Oceania set for Asiad:

Sports | 5 Mar 2019

Oceania nations, including sporting powerhouse Australia, have been invited to compete in Olympic team events such as football and basketball at the 2022 Asian Games for the first time.

The decision came at a meeting of the Olympic Council of Asia in Bangkok, with Australia welcoming the move as "a very positive outcome".

"Australia is very grateful for this opportunity and there will be enormous interest from our Oceania neighbors," said Australian Olympic Committee president John Coates. "This is something I have been pursuing for more than 20 years."

The invitation to the Games in Hangzhou, China, is limited to volleyball, beach volleyball, basketball and football and fencing, ruling out sports such as swimming and track cycling which Australia would be expected to dominate.

It culminates a long Australian-led drive for stronger ties with the OCA. "This has been quite a journey that ultimately will benefit athletes in this region," added Coates.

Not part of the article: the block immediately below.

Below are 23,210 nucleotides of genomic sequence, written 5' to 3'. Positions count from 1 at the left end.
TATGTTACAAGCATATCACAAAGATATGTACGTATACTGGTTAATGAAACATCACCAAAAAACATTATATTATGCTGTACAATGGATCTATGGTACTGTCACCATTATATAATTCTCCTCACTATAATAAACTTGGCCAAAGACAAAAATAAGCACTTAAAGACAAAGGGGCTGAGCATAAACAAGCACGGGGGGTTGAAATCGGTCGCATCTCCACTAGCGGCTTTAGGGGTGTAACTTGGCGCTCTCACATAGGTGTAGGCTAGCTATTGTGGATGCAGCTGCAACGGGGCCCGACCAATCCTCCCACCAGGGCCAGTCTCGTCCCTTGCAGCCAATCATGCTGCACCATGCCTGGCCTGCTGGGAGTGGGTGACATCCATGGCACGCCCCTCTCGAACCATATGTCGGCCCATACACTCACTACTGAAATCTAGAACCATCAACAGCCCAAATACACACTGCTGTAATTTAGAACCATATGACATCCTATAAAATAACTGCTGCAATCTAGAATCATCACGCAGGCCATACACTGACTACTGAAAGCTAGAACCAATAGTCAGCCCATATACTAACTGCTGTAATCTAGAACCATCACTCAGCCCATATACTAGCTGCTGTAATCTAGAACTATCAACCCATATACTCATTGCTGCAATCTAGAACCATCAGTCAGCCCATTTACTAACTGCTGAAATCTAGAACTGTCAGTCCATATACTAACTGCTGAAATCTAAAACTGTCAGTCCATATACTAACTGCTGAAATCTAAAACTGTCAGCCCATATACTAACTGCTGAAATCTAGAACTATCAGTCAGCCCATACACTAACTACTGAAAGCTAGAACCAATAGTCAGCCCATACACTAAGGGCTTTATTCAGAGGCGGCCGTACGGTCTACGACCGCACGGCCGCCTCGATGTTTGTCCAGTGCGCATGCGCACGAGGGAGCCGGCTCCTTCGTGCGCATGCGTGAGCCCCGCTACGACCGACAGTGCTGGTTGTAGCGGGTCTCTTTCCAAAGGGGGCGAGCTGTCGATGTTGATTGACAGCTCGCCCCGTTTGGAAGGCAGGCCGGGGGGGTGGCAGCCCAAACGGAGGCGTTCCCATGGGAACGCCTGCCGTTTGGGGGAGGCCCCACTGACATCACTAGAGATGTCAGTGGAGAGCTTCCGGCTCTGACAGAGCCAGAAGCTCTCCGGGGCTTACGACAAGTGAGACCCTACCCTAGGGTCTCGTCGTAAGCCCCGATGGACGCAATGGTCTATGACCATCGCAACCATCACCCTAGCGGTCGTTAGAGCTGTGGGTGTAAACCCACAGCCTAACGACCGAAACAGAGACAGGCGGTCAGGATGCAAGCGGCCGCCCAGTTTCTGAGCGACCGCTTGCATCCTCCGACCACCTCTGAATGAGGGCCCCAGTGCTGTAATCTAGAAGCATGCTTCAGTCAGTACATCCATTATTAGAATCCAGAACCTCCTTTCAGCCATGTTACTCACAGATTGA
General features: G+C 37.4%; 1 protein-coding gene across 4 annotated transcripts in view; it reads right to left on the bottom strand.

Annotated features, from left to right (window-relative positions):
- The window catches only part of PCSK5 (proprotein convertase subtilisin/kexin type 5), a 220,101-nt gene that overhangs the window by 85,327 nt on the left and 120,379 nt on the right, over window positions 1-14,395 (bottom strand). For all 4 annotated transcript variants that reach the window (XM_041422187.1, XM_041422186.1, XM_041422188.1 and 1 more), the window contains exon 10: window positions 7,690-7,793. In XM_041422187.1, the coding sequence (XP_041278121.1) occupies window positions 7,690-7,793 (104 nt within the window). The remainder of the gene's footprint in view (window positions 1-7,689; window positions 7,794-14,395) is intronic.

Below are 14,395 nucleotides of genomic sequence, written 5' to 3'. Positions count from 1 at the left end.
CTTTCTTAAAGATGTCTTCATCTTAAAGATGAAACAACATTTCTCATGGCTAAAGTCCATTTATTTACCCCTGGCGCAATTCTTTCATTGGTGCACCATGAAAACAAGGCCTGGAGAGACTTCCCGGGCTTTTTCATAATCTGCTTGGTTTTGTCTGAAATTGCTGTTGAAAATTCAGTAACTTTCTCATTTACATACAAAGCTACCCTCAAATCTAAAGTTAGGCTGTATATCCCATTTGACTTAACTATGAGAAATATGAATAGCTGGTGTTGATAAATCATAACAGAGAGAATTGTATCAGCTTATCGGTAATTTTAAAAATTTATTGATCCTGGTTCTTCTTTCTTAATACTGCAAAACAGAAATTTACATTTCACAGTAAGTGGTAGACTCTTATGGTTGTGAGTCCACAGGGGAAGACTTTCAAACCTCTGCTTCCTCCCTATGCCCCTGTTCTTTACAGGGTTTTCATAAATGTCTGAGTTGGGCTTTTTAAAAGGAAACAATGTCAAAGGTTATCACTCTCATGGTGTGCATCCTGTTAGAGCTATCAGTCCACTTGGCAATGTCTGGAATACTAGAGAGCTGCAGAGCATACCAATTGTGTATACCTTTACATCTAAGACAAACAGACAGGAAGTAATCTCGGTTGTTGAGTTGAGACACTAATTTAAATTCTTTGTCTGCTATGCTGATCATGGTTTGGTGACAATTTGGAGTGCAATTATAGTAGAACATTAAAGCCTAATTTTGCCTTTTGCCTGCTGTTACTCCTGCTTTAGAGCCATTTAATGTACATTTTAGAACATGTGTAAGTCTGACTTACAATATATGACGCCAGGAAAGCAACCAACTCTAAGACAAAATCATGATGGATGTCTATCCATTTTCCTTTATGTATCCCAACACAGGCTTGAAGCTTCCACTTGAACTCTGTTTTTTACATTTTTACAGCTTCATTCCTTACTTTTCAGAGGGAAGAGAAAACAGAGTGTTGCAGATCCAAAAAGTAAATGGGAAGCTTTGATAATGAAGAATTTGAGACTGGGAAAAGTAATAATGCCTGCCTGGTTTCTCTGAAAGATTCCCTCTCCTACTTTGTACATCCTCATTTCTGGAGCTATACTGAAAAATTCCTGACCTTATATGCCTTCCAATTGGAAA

Oceania - Australia, New Zealand and a swathe of Pacific islands - has not taken part in the regional Olympics before, but sporting ties with Asia have been growing.

Australia has been a member of the Asian Football Confederation since 2006, and previously took part in the East Asian Games in Osaka in 2001 and the 2017 Asian Winter Games in Sapporo.

With 35 sports and 10,000 athletes competing, the Asian Games is second only to the Olympics as a global multi-sport event.

Coates said the number of Australian athletes competing in 2022 would likely be contained.

"There's a cap of 10,000 athletes for these Games so there will need to be some decisions made along the way about which Australian men's and women's teams will compete," he said.

"But the critical thing is our place is confirmed for Hangzhou 2022 and that's a very positive outcome for us."

Cricket, meanwhile, will be back in the program for Hangzhou 2022.

The sport featured in Guangzhou 2010 and Incheon 2014, with competitions for both men's and women.

The Board of Cricket Control in India did not allow its teams to participate in 2010 and 2014, blaming a packed international schedule, but the Indian Olympic Association were hopeful they would be able to convince the board for 2022.

Sheikh Ahmad Al-Fahad Al-Sabah of Kuwait was unanimously reelected president of the OCA for an eighth term despite being embroiled in a forgery case brought by Swiss investigators.


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